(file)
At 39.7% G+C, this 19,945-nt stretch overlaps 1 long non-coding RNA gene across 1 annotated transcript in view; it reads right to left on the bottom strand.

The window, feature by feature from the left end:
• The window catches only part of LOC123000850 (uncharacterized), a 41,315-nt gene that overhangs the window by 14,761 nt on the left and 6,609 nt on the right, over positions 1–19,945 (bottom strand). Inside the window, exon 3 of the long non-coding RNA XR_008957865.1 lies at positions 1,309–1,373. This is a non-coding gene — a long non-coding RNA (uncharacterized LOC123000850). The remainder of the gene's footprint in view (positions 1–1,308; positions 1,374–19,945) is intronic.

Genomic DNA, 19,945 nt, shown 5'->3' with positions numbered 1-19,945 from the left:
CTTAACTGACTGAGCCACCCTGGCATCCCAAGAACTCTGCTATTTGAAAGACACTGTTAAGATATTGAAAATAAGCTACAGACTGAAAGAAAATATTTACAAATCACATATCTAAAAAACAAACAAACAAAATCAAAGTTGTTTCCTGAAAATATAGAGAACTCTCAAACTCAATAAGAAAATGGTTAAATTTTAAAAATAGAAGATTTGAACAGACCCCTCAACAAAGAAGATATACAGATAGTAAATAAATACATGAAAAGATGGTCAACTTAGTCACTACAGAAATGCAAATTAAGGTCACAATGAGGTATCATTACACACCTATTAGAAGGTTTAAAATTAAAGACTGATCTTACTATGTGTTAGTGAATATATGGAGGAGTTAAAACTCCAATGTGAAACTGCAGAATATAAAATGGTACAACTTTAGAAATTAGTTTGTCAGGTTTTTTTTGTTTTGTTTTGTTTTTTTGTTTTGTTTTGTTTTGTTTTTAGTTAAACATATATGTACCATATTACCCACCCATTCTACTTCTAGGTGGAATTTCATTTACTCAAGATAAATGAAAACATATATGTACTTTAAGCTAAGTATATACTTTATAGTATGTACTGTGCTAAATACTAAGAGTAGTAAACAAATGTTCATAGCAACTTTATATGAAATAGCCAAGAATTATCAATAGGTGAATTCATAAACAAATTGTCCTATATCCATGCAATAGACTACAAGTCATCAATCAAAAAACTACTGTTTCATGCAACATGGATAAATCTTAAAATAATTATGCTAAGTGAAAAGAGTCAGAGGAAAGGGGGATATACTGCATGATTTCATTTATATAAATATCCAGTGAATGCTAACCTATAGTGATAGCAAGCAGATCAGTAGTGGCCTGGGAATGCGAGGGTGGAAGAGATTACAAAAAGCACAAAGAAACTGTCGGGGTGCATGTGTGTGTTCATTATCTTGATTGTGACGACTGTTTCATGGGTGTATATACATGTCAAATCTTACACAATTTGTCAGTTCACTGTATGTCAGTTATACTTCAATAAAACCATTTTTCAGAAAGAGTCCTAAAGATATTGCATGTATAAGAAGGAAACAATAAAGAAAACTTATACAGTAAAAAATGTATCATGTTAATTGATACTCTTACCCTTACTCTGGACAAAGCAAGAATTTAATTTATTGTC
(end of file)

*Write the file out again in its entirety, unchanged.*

At 39.7% G+C, this 19,945-nt stretch overlaps 1 long non-coding RNA gene across 1 annotated transcript in view; it reads right to left on the bottom strand.

The window, feature by feature from the left end:
• The window catches only part of LOC123000850 (uncharacterized), a 41,315-nt gene that overhangs the window by 14,761 nt on the left and 6,609 nt on the right, over positions 1–19,945 (bottom strand). Inside the window, exon 3 of the long non-coding RNA XR_008957865.1 lies at positions 1,309–1,373. This is a non-coding gene — a long non-coding RNA (uncharacterized LOC123000850). The remainder of the gene's footprint in view (positions 1–1,308; positions 1,374–19,945) is intronic.

Genomic DNA, 19,945 nt, shown 5'->3' with positions numbered 1-19,945 from the left:
CTTAACTGACTGAGCCACCCTGGCATCCCAAGAACTCTGCTATTTGAAAGACACTGTTAAGATATTGAAAATAAGCTACAGACTGAAAGAAAATATTTACAAATCACATATCTAAAAAACAAACAAACAAAATCAAAGTTGTTTCCTGAAAATATAGAGAACTCTCAAACTCAATAAGAAAATGGTTAAATTTTAAAAATAGAAGATTTGAACAGACCCCTCAACAAAGAAGATATACAGATAGTAAATAAATACATGAAAAGATGGTCAACTTAGTCACTACAGAAATGCAAATTAAGGTCACAATGAGGTATCATTACACACCTATTAGAAGGTTTAAAATTAAAGACTGATCTTACTATGTGTTAGTGAATATATGGAGGAGTTAAAACTCCAATGTGAAACTGCAGAATATAAAATGGTACAACTTTAGAAATTAGTTTGTCAGGTTTTTTTTGTTTTGTTTTGTTTTTTTGTTTTGTTTTGTTTTGTTTTTAGTTAAACATATATGTACCATATTACCCACCCATTCTACTTCTAGGTGGAATTTCATTTACTCAAGATAAATGAAAACATATATGTACTTTAAGCTAAGTATATACTTTATAGTATGTACTGTGCTAAATACTAAGAGTAGTAAACAAATGTTCATAGCAACTTTATATGAAATAGCCAAGAATTATCAATAGGTGAATTCATAAACAAATTGTCCTATATCCATGCAATAGACTACAAGTCATCAATCAAAAAACTACTGTTTCATGCAACATGGATAAATCTTAAAATAATTATGCTAAGTGAAAAGAGTCAGAGGAAAGGGGGATATACTGCATGATTTCATTTATATAAATATCCAGTGAATGCTAACCTATAGTGATAGCAAGCAGATCAGTAGTGGCCTGGGAATGCGAGGGTGGAAGAGATTACAAAAAGCACAAAGAAACTGTCGGGGTGCATGTGTGTGTTCATTATCTTGATTGTGACGACTGTTTCATGGGTGTATATACATGTCAAATCTTACACAATTTGTCAGTTCACTGTATGTCAGTTATACTTCAATAAAACCATTTTTCAGAAAGAGTCCTAAAGATATTGCATGTATAAGAAGGAAACAATAAAGAAAACTTATACAGTAAAAAATGTATCATGTTAATTGATACTCTTACCCTTACTCTGGACAAAGCAAGAATTTAATTTATTGTC